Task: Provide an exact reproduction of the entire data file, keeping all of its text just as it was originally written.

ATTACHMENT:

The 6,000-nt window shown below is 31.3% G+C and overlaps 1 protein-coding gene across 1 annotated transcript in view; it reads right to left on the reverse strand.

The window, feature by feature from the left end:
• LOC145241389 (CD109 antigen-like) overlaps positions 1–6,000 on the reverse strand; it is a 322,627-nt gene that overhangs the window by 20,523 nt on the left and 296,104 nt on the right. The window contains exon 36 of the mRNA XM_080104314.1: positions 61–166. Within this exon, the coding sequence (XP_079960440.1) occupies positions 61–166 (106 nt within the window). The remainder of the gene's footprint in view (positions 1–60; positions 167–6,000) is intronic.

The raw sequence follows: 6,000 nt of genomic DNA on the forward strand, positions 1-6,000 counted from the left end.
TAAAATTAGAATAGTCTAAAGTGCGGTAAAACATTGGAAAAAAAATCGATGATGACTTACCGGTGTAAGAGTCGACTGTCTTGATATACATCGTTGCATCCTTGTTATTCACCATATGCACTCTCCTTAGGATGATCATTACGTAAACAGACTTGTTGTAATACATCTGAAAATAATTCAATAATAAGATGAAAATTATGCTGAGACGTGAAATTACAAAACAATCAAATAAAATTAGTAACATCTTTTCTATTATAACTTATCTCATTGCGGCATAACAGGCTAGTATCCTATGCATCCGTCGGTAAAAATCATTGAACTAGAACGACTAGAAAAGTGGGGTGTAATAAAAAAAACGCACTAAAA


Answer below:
The 6,000-nt window shown below is 31.3% G+C and overlaps 1 protein-coding gene across 1 annotated transcript in view; it reads right to left on the reverse strand.

The window, feature by feature from the left end:
• LOC145241389 (CD109 antigen-like) overlaps positions 1–6,000 on the reverse strand; it is a 322,627-nt gene that overhangs the window by 20,523 nt on the left and 296,104 nt on the right. The window contains exon 36 of the mRNA XM_080104314.1: positions 61–166. Within this exon, the coding sequence (XP_079960440.1) occupies positions 61–166 (106 nt within the window). The remainder of the gene's footprint in view (positions 1–60; positions 167–6,000) is intronic.

The raw sequence follows: 6,000 nt of genomic DNA on the forward strand, positions 1-6,000 counted from the left end.
TAAAATTAGAATAGTCTAAAGTGCGGTAAAACATTGGAAAAAAAATCGATGATGACTTACCGGTGTAAGAGTCGACTGTCTTGATATACATCGTTGCATCCTTGTTATTCACCATATGCACTCTCCTTAGGATGATCATTACGTAAACAGACTTGTTGTAATACATCTGAAAATAATTCAATAATAAGATGAAAATTATGCTGAGACGTGAAATTACAAAACAATCAAATAAAATTAGTAACATCTTTTCTATTATAACTTATCTCATTGCGGCATAACAGGCTAGTATCCTATGCATCCGTCGGTAAAAATCATTGAACTAGAACGACTAGAAAAGTGGGGTGTAATAAAAAAAACGCACTAAAA